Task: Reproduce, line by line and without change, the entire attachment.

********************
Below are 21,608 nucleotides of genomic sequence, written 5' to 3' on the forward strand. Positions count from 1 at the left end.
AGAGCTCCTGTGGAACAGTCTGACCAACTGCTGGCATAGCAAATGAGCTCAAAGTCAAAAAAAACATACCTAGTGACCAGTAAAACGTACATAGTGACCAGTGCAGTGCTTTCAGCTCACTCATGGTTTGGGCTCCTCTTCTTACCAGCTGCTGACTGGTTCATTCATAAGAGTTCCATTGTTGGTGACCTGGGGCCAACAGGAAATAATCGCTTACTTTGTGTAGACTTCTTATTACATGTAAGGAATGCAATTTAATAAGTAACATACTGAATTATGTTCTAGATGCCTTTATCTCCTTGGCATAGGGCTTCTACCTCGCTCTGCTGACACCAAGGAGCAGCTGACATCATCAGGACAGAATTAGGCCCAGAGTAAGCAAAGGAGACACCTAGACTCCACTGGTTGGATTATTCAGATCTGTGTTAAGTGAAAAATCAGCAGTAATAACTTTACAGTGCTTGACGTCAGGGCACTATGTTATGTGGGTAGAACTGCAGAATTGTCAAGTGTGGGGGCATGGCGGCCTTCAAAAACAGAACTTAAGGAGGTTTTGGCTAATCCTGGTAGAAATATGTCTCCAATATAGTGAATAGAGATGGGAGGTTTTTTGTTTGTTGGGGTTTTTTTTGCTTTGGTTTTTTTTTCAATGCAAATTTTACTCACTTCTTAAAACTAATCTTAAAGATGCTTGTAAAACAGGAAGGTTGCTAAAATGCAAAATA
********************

Below are 21,608 nucleotides of genomic sequence, written 5' to 3' on the forward strand. Positions count from 1 at the left end.
AGAGCTCCTGTGGAACAGTCTGACCAACTGCTGGCATAGCAAATGAGCTCAAAGTCAAAAAAAACATACCTAGTGACCAGTAAAACGTACATAGTGACCAGTGCAGTGCTTTCAGCTCACTCATGGTTTGGGCTCCTCTTCTTACCAGCTGCTGACTGGTTCATTCATAAGAGTTCCATTGTTGGTGACCTGGGGCCAACAGGAAATAATCGCTTACTTTGTGTAGACTTCTTATTACATGTAAGGAATGCAATTTAATAAGTAACATACTGAATTATGTTCTAGATGCCTTTATCTCCTTGGCATAGGGCTTCTACCTCGCTCTGCTGACACCAAGGAGCAGCTGACATCATCAGGACAGAATTAGGCCCAGAGTAAGCAAAGGAGACACCTAGACTCCACTGGTTGGATTATTCAGATCTGTGTTAAGTGAAAAATCAGCAGTAATAACTTTACAGTGCTTGACGTCAGGGCACTATGTTATGTGGGTAGAACTGCAGAATTGTCAAGTGTGGGGGCATGGCGGCCTTCAAAAACAGAACTTAAGGAGGTTTTGGCTAATCCTGGTAGAAATATGTCTCCAATATAGTGAATAGAGATGGGAGGTTTTTTGTTTGTTGGGGTTTTTTTTGCTTTGGTTTTTTTTTCAATGCAAATTTTACTCACTTCTTAAAACTAATCTTAAAGATGCTTGTAAAACAGGAAGGTTGCTAAAATGCAAAATA